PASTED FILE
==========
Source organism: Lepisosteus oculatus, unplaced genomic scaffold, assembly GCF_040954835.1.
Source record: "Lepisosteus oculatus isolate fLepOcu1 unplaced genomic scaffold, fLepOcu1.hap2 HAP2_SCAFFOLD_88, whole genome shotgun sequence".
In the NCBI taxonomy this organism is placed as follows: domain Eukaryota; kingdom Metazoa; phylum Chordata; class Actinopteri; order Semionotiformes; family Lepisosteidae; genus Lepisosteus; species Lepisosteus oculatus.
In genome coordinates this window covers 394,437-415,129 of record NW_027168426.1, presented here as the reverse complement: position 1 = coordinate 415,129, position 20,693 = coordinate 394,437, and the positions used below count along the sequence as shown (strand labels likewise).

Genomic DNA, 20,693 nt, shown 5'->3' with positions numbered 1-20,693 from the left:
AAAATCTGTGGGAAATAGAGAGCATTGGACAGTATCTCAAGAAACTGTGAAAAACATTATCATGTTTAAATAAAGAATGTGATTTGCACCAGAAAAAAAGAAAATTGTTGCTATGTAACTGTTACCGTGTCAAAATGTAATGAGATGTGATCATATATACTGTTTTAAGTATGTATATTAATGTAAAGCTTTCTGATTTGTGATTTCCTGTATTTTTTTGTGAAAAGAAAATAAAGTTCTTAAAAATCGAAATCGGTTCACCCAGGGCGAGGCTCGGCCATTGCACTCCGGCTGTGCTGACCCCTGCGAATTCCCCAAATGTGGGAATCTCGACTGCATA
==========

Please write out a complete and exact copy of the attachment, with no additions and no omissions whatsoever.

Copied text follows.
Source organism: Lepisosteus oculatus, unplaced genomic scaffold, assembly GCF_040954835.1.
Source record: "Lepisosteus oculatus isolate fLepOcu1 unplaced genomic scaffold, fLepOcu1.hap2 HAP2_SCAFFOLD_88, whole genome shotgun sequence".
In the NCBI taxonomy this organism is placed as follows: domain Eukaryota; kingdom Metazoa; phylum Chordata; class Actinopteri; order Semionotiformes; family Lepisosteidae; genus Lepisosteus; species Lepisosteus oculatus.
In genome coordinates this window covers 394,437-415,129 of record NW_027168426.1, presented here as the reverse complement: position 1 = coordinate 415,129, position 20,693 = coordinate 394,437, and the positions used below count along the sequence as shown (strand labels likewise).

Genomic DNA, 20,693 nt, shown 5'->3' with positions numbered 1-20,693 from the left:
AAAATCTGTGGGAAATAGAGAGCATTGGACAGTATCTCAAGAAACTGTGAAAAACATTATCATGTTTAAATAAAGAATGTGATTTGCACCAGAAAAAAAGAAAATTGTTGCTATGTAACTGTTACCGTGTCAAAATGTAATGAGATGTGATCATATATACTGTTTTAAGTATGTATATTAATGTAAAGCTTTCTGATTTGTGATTTCCTGTATTTTTTTGTGAAAAGAAAATAAAGTTCTTAAAAATCGAAATCGGTTCACCCAGGGCGAGGCTCGGCCATTGCACTCCGGCTGTGCTGACCCCTGCGAATTCCCCAAATGTGGGAATCTCGACTGCATA